Mike Ashley is one of Britain’s most eccentric billionaires.
He is regularly depicted in the media as a beer-swilling, sport-fanatic version of the reclusive American airline magnate Howard Hughes. Although his companies are the subject of daily headlines, Ashley the person is still something of an enigma. He rarely gives interviews.
He grew up in humble bungalow in Burnham, Buckinghamshire. Now 50, Ashley turned his first shop (opened in 1981) into the Sports Direct apparel empire that has made him one of the richest people in the UK. He owns stakes in Newcastle United and Rangers FC. His personal fortune is estimated to be £3.75 billion.
He can also down a pint in less than 10 seconds, loves to party, gamble, and take his shirt off, and he uses a plastic shopping bag as a briefcase.
He may live in a mansion now but he grew up in a bungalow in Burnham, Buckinghamshire, like this one.
But Ashley's plan to become a pro squash player was scuppered by an injury at 16. (It's not clear what, exactly, the injury was.)
That's not accounting for his ownership in other sports and outdoor companies.
His purchases have included Donnay, Dunlop Slazenger, Karrimor, Kangol and boxing brand Lonsdale.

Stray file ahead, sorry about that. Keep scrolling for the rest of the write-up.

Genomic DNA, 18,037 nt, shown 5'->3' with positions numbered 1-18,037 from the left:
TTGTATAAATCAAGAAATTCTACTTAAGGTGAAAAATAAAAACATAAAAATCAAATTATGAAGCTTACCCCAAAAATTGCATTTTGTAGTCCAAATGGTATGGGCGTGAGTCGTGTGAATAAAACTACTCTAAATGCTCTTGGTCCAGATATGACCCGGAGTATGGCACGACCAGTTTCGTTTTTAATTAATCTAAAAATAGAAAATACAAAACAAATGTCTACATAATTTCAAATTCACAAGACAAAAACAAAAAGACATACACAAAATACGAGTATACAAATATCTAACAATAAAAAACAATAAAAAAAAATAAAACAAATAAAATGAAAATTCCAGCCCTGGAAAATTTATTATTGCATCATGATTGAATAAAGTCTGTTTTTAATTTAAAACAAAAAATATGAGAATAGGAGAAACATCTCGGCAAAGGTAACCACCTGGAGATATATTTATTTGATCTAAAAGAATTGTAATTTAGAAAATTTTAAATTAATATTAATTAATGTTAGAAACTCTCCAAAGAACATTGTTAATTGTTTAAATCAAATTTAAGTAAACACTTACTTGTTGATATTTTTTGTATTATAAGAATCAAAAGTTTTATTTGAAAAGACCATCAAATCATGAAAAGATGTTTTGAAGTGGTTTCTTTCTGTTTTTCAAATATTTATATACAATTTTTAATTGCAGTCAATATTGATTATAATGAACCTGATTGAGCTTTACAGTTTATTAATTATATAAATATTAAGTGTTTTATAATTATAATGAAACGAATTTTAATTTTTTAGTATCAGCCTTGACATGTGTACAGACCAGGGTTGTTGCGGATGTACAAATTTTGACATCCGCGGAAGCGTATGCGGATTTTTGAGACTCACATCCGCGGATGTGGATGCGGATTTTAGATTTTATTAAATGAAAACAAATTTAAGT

Ashley also has a massive stake in Blacks Leisure Group, the owner of Millets and Mambo
His 'bargain basement' sportswear empire became a national obsession when he launched the Sports Direct IPO in 2006.
Ashley is 'just one of the lads,' according to one fan called 'Beefy' (real name Keith Roberts) who spoke to NUFC.com and posted a picture online. 'He was just walking past in the ground on his way to his seat and I said can I have my photo taken with you,' said Roberts. 'I lifted my top and he just said to me, 'Well you've got your belly out then I'll have to get mine out.''
So, how did he become so successful, so quickly? He is ruthless. One banker, during the 2006 IPO, said Ashley likes to 'park his tanks on peoples' lawns.'
He ratted out his rivals in 2000, when he told the Office of Fair Trading that other companies were trying to fix the price of football shirts.
Then in 2014, he bought a portion of Rangers FC but was prevented from increasing the stake due to a conflict of interest with his ownership of Newcastle United.
He also likes to party. He spent £125,000 on champagne at the Pink Elephant nightclub in New York in 2008, on a night out with friends.
He also reportedly lost £1 million in two hours on the craps tables at London's Aspers Casino in 2011.
But he keeps it real, too: This video of Ashley downing a pint at a football match in less than 10 seconds is legendary. (Give this gif a few moments to load.)
But he doesn't always have the Midas Touch. In 2008, he lost around £300 million after HBOS bank collapsed following the credit crisis.
He also heavily invested in Tesco and Debenhams before both retailers' stocks were crushed by profit warnings and accounting scandals.
Ashley has been quiet recently. But he may be forced to talk to politicians over the collapse of USC in February 2015.
USC is one of the units within his Sports Direct clothing empire.
British lawmakers want to know why Ashley let USC collapse -- with the loss of 200 jobs -- but then immediately bought the company back after it went into administration.
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